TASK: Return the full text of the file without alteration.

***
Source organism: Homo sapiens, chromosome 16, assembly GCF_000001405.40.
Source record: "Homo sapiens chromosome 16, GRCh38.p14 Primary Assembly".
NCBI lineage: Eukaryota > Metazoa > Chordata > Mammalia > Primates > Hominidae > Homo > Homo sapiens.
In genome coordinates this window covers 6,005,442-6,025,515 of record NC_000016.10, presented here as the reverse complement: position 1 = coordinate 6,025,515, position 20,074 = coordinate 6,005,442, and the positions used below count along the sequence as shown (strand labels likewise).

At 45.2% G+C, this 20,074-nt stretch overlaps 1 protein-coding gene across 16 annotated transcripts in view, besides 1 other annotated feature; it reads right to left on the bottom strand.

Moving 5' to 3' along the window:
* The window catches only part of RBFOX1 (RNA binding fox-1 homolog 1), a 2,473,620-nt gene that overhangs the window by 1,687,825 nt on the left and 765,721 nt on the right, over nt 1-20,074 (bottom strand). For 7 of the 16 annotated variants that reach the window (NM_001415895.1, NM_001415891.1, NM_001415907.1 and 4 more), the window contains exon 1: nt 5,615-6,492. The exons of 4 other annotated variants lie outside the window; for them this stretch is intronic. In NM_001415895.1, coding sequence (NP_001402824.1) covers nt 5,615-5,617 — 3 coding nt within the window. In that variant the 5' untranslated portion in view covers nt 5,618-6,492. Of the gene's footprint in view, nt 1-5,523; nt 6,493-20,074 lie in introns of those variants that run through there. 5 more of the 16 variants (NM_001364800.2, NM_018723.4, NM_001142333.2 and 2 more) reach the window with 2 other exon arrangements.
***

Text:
Source organism: Homo sapiens, chromosome 16, assembly GCF_000001405.40.
Source record: "Homo sapiens chromosome 16, GRCh38.p14 Primary Assembly".
NCBI lineage: Eukaryota > Metazoa > Chordata > Mammalia > Primates > Hominidae > Homo > Homo sapiens.
In genome coordinates this window covers 6,005,442-6,025,515 of record NC_000016.10, presented here as the reverse complement: position 1 = coordinate 6,025,515, position 20,074 = coordinate 6,005,442, and the positions used below count along the sequence as shown (strand labels likewise).

At 45.2% G+C, this 20,074-nt stretch overlaps 1 protein-coding gene across 16 annotated transcripts in view, besides 1 other annotated feature; it reads right to left on the bottom strand.

Moving 5' to 3' along the window:
* The window catches only part of RBFOX1 (RNA binding fox-1 homolog 1), a 2,473,620-nt gene that overhangs the window by 1,687,825 nt on the left and 765,721 nt on the right, over nt 1-20,074 (bottom strand). For 7 of the 16 annotated variants that reach the window (NM_001415895.1, NM_001415891.1, NM_001415907.1 and 4 more), the window contains exon 1: nt 5,615-6,492. The exons of 4 other annotated variants lie outside the window; for them this stretch is intronic. In NM_001415895.1, coding sequence (NP_001402824.1) covers nt 5,615-5,617 — 3 coding nt within the window. In that variant the 5' untranslated portion in view covers nt 5,618-6,492. Of the gene's footprint in view, nt 1-5,523; nt 6,493-20,074 lie in introns of those variants that run through there. 5 more of the 16 variants (NM_001364800.2, NM_018723.4, NM_001142333.2 and 2 more) reach the window with 2 other exon arrangements.